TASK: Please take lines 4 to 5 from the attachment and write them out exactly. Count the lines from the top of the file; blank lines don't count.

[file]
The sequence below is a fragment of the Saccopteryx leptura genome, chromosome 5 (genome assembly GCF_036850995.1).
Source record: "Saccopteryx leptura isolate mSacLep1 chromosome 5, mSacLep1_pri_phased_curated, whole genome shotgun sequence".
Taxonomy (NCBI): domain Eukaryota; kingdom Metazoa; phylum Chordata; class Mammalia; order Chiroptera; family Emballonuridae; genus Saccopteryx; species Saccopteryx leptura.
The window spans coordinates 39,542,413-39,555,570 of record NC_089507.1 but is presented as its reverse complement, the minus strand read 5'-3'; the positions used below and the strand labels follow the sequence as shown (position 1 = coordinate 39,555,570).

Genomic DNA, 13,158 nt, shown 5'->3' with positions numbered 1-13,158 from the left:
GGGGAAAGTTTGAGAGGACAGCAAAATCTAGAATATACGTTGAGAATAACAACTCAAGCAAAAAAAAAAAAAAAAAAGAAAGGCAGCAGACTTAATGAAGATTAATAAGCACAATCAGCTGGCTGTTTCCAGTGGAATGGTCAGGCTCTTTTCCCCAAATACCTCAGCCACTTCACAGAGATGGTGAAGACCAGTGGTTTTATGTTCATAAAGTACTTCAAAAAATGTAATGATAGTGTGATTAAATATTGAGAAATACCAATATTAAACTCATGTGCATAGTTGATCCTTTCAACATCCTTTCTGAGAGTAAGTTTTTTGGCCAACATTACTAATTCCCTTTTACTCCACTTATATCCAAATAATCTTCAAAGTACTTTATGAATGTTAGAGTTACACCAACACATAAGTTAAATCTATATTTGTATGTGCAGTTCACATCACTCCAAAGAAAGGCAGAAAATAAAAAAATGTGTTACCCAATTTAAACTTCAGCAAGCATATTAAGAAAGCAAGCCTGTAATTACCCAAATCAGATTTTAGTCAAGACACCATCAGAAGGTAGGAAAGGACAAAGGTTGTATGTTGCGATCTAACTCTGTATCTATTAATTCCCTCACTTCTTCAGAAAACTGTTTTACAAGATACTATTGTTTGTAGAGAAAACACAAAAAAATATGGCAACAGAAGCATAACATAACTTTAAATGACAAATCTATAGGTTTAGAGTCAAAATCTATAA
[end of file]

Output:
The window spans coordinates 39,542,413-39,555,570 of record NC_089507.1 but is presented as its reverse complement, the minus strand read 5'-3'; the positions used below and the strand labels follow the sequence as shown (position 1 = coordinate 39,555,570).

Genomic DNA, 13,158 nt, shown 5'->3' with positions numbered 1-13,158 from the left: